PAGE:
The diagnosis of cryptococcosis can be made by histopathology of infected tissue, direct detection of fungi in body fluids with Indian ink examination, isolation in tissue culture and detection of cryptococcal polysaccharide antigen in serum and cerebrospinal fluid by agglutination by latex or ELISA. The patient case evidenced the presence of cryptococci in the histology, direct detection and culture of the skin sample. Current treatment recommendations suggest liposomal amphotericin B or amphotericin deoxycholate plus flucytosine for at least 14 days or until blood and cerebrospinal fluid cultures become sterile, in cases of patients with disseminated disease or systemic nervous system involvement. Our patient receives antibiotics on admission, later specific treatment for cryptococcosis is decided, but dies two days after diagnosis. Recognition of skin lesions due to cryptococcal infection is a great challenge since we can find clinical variability and therefore a delay in diagnosis with increased morbidity and mortality in these patients.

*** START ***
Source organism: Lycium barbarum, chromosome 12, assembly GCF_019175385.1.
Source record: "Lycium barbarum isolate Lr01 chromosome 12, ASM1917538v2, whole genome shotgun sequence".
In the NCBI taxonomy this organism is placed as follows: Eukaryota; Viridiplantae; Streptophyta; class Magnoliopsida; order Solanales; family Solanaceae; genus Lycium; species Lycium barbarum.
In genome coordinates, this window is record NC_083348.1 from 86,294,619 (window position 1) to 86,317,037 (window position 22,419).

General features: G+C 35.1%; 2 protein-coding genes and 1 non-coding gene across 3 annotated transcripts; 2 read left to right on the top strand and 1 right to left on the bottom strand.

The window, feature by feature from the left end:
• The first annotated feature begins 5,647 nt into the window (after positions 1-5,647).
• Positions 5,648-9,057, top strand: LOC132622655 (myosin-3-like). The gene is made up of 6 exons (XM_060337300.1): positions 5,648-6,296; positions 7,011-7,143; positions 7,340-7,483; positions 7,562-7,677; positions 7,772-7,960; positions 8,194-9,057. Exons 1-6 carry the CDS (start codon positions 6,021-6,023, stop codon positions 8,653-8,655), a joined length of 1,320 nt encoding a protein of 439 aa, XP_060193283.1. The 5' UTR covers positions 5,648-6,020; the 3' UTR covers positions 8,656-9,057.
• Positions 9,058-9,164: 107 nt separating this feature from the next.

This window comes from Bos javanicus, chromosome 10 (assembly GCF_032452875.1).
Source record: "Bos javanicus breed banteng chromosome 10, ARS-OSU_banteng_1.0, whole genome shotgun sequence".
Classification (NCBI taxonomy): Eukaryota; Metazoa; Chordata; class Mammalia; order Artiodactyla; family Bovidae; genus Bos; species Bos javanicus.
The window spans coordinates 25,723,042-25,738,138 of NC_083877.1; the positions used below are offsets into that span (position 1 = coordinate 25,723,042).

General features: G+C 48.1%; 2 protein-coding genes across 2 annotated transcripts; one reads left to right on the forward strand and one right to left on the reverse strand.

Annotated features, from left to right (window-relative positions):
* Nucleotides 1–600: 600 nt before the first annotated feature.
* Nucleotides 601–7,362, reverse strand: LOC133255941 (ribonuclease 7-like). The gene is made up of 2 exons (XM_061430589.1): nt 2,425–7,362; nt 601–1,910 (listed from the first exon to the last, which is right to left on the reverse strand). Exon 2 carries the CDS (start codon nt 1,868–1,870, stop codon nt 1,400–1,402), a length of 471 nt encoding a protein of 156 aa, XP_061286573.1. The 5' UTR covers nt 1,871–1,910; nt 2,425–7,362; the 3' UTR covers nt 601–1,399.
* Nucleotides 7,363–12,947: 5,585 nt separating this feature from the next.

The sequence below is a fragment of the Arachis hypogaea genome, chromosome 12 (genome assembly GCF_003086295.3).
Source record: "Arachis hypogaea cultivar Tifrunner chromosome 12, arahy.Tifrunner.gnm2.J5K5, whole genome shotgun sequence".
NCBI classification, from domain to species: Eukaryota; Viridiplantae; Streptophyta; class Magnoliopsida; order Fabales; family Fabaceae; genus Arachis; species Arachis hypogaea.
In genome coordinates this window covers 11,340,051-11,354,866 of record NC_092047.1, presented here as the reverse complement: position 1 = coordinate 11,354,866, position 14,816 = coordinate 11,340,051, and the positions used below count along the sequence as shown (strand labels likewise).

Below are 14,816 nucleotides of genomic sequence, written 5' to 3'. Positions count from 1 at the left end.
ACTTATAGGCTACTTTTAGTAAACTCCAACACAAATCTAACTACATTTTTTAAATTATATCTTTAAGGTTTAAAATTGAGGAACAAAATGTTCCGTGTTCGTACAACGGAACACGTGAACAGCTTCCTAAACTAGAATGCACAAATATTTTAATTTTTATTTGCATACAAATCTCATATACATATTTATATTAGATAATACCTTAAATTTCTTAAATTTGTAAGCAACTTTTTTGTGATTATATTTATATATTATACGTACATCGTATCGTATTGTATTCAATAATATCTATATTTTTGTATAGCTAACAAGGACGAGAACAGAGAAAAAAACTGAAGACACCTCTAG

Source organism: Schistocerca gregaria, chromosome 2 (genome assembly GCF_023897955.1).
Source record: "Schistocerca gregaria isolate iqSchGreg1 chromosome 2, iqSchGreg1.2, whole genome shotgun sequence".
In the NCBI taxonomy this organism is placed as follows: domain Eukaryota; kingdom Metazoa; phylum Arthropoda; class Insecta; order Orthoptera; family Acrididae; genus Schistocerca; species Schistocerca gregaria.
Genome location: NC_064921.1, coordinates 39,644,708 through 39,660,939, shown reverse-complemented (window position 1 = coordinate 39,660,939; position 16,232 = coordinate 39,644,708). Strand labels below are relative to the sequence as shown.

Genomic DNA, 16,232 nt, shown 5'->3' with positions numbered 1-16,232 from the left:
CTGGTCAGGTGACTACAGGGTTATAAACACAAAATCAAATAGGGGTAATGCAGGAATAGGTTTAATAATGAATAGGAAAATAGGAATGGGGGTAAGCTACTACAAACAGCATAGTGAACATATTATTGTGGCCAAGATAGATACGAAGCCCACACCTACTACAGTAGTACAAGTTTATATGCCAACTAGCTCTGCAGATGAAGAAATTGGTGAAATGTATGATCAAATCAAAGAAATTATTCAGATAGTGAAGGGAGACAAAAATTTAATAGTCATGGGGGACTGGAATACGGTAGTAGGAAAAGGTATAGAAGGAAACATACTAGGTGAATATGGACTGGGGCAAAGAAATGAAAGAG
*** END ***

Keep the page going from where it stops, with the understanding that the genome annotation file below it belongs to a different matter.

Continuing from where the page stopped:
Authorship Contributions

The authors participate in the conception of the article; we participate in its drafting and the revision of the final version for publicationipate in its drafting and the revision of the final version for publication.

Conflict of Interest

The author report has no declarations of interest.


Author Info

Natalia Coras1*, Edward Alca1 and Víctor Delgado2
1Dermatology Service, Guillermo Almenara Irigoyen National Hospital, Peru
2Pathological Anatomy Service, Guillermo Almenara Irigoyen National Hospital, Lima, Peru

Citation: Coras N, et al. Polymorphic Skin Ulcers as Initial Manifestation of a Systemic Cryptococosis. Plast Surg: Case Studies. 2022, 3 (1), 001-003

Received: 08-Feb-2022 Published: 20-Feb-2022, DOI: 10.37532/pscs.

Copyright: 2022 Coras N, et al. This is an open-access article distributed under the terms of the Creative Commons Attribution License, which permits unrestricted use, distribution, and reproduction in any medium, provided the original author and source are credited.